56 terms

speech key terms

key terms from chapters 1, 2, 3, 8, 9, 10, and 17.
stage fright
anxiety over the prospect of giving a speech in front of an audience
a hormone released into the bloodstream in response to physical or mental stress
positive nervousness
controlled nervousness that helps energize a speaker for his or her presentation
mental imaging in which a speaker vividly pictures himself or herself giving a successful presentation
critical thinking
focused, organized thinking about such things as the logical relationships among ideas, the soundness of evidence, and the differences between fact and opinion
the person who is presenting an oral message to a listener
whatever a speaker communicates to someone else
the means by whcih a message is communicated
the person who receives the speaker's message
frame of reference
the sum of a person's knowledge, experience, goals, values, and attitudes; no two people can have exactly the same
the messages, usually nonverbal, sent from a listener to a speaker
anything that impedes the communication of a message; can be external or internal to listeners
the time and place in which speech communication occurs
the belief that one's own group or culture is superior to all other groups or cultures
the branch of philosophy that deals with issues of right and wrong in human affairs
ethical decisions
involve weighing a potential course of action against a set of ethical standards or guidelines
the use of language to defame, demean, or degrade individuals or groups
Bill of Rights
the first ten amendments to the United States Constitution
presenting another person's language or ideas as one's own
global plagiarism
stealing a speech entirely from a single source and passing it off as one's own
patchwork plagiarism
stealing ideas or language from two or three sources and passing them off as one's own
to restate or summarize an author's ideas in one's own words
strategic organization
putting a speech together in a particular way to achieve a particular result with a particular audience
main points
the major developed in the body of a speech; usually 2-5
chronological order
a method of speech organization in which the main points follow a time pattern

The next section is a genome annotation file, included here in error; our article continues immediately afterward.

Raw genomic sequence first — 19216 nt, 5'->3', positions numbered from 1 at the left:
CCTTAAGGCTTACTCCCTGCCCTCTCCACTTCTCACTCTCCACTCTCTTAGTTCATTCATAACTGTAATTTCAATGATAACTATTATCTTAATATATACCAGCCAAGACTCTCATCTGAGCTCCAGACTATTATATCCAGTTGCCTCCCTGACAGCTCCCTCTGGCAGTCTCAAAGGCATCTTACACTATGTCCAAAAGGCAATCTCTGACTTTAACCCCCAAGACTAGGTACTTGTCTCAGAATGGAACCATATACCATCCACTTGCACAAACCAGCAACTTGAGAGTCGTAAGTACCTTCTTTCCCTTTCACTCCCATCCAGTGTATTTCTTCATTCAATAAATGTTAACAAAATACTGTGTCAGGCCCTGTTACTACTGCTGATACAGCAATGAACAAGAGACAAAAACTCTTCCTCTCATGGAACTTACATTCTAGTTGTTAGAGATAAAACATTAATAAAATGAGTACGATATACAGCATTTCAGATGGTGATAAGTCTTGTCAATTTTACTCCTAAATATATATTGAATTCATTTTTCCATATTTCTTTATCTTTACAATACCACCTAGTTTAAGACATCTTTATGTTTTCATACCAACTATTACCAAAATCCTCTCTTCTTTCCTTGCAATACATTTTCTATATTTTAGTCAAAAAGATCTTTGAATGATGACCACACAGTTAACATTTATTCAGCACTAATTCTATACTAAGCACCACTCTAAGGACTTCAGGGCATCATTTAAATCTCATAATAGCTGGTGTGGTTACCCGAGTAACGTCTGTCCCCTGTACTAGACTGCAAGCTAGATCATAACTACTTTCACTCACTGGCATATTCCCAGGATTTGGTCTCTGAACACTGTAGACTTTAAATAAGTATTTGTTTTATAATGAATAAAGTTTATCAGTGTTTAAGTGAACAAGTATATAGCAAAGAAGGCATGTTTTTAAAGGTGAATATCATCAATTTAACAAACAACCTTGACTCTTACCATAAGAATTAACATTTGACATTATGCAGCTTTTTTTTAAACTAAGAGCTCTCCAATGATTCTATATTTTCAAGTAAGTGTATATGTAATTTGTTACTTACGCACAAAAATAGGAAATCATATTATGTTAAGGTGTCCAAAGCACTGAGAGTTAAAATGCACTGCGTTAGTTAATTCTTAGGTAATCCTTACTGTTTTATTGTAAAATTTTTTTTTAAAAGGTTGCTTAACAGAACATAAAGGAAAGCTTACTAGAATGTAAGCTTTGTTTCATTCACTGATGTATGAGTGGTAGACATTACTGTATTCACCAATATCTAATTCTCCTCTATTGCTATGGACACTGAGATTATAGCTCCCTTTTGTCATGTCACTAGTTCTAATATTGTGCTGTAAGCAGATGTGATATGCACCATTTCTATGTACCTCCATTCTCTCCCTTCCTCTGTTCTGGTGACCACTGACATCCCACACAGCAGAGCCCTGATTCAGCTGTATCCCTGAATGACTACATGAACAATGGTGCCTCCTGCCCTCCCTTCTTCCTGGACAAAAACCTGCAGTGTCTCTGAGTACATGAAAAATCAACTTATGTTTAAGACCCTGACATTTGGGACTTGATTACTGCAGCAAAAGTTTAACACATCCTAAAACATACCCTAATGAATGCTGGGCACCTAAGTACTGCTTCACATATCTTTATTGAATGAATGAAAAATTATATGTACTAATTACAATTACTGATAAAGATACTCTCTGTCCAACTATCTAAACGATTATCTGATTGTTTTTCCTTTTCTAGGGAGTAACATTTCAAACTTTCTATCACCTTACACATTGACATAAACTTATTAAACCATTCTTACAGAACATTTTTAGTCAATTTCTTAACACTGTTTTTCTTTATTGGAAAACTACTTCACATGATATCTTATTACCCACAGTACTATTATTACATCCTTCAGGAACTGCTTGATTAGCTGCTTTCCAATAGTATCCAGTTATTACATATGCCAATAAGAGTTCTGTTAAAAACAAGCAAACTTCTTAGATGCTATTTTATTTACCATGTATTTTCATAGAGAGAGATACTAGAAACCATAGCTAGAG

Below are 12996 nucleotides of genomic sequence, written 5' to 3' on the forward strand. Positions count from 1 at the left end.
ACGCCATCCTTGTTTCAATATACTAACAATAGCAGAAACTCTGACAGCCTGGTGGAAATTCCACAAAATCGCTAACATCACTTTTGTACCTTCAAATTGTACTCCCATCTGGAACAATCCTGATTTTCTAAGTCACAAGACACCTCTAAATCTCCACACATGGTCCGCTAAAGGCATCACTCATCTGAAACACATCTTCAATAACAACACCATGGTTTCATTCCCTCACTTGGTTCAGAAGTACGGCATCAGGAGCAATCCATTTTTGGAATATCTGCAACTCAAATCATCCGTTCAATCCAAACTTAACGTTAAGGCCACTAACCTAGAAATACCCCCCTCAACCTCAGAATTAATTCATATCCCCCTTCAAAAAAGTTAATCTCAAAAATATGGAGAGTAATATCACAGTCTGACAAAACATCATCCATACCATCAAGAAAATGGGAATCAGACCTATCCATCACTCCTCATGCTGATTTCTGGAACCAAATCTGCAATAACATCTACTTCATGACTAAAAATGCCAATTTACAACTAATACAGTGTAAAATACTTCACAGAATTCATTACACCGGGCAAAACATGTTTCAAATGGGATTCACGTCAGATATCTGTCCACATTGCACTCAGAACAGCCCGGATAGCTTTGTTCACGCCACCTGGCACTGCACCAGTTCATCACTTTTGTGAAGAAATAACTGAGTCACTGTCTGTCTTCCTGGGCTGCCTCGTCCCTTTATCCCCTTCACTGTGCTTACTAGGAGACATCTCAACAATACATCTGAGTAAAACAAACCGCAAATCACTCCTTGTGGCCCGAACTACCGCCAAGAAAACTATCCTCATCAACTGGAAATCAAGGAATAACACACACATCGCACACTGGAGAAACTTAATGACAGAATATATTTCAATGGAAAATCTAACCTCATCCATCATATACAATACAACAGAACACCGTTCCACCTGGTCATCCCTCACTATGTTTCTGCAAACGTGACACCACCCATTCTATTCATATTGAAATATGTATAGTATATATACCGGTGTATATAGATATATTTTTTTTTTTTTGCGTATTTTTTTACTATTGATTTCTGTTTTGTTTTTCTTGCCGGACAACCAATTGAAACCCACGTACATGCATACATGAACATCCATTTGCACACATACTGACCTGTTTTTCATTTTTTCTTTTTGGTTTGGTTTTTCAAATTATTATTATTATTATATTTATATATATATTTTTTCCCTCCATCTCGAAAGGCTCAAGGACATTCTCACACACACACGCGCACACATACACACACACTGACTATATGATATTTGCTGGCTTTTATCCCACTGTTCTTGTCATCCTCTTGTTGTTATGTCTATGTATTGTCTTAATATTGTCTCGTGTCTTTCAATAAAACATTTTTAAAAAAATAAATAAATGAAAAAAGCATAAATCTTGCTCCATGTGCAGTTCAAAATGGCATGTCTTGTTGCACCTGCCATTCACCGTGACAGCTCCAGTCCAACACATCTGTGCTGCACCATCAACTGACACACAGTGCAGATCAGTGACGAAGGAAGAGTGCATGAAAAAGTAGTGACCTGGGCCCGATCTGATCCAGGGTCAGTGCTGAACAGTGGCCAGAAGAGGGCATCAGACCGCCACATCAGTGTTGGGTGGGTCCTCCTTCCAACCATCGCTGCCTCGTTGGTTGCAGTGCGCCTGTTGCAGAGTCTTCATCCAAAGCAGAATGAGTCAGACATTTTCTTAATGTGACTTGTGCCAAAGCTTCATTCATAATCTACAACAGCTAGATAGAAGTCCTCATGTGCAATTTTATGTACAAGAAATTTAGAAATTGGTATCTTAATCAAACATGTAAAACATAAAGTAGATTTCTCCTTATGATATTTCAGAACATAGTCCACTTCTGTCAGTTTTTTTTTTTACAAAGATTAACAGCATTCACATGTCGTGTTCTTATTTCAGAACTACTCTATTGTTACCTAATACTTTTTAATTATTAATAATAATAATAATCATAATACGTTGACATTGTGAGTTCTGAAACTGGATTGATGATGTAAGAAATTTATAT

spatial order
a method of speech organization in which the main points follow a directional pattern
causal order
a method of speech organization in which the main points show a cause-effect relationship
problem-solution order
a method of speech organization in which the first main point deals with the existence of a problem and the second main point presents a solution to the problem
topical order
a method of speech organization in which the main points divide the topic into logical and consistent subtopics
supporting materials
the materials used to support a speaker's ideas; examples, statistics, testimony
a word or phrase that connects the ideas of a speech and indicates the relationship between them
a word or phrase that indicates when a speaker has finished one thought and is moving on to another
internal preview
a statement in the body of the speech that lets the audience know what the speaker is going to discuss next
internal summary
a statement in the body of the speech that summarizes the speaker's preceding point or points
rhetorical question
a question that the audience answers mentally rather than out loud
the audiences' perception of whether a speaker is qualified to speak on a given topic
the audience's perception of whether the speaker has the best interests of the audience in mind
preview statement
a statement in the introduction of a speech that identifies the main points to be discussed in the body
crescendo ending
a conclusion in which the speech builds to a zenith of power and intensity
dissolve ending
a conclusion that generates emotional appeal by fading step by step to a dramatic final statement
preparation outline
a detailed outline developed during the process of speech preparation that includes the title, specific purpose, central idea, introduction, main points, subpoints, connectives, conclusion, and bibliography of a speech
visual framework
the pattern of symbolization and indentation in a speech outline that shows the relationships among the speaker's ideas
a list of all the sources used in preparing a speech
speaking outline
a brief outline used to jog a speaker's memory during the presentation of a speech
delivery cues
directions in a speaking outline to help a speaker remember how he or she wants to deliver key parts of the speech
speech of introduction
a speech that introduces the main speaker to the audience
speech of presentation
a speech that presents someone a gift, an award, or some other form of public recognition
acceptance speech
a speech that gives thanks for a gift, an award, or some other form of public recognition
commemorative speech
a speech that pays tribute to a person, a group of people, an institution, or an idea
vibration of sound waves on the eardrums and the firing of electrochemical impulses in the brain
paying close attention to, and making sense of, what we hear
appreciative listening
listening for pleasure or enjoyment
emphatic listening
listening to provide emotional support for a speaker
comprehensive listening
listening to understand the message of a speaker
critical listening
listening to evaluate a message for purpose of accepting or rejecting it
spare "brain time"
the difference between the rate at which most people talk (120-150 wpm) and the rate of words that the brain can process (400-800 wpm)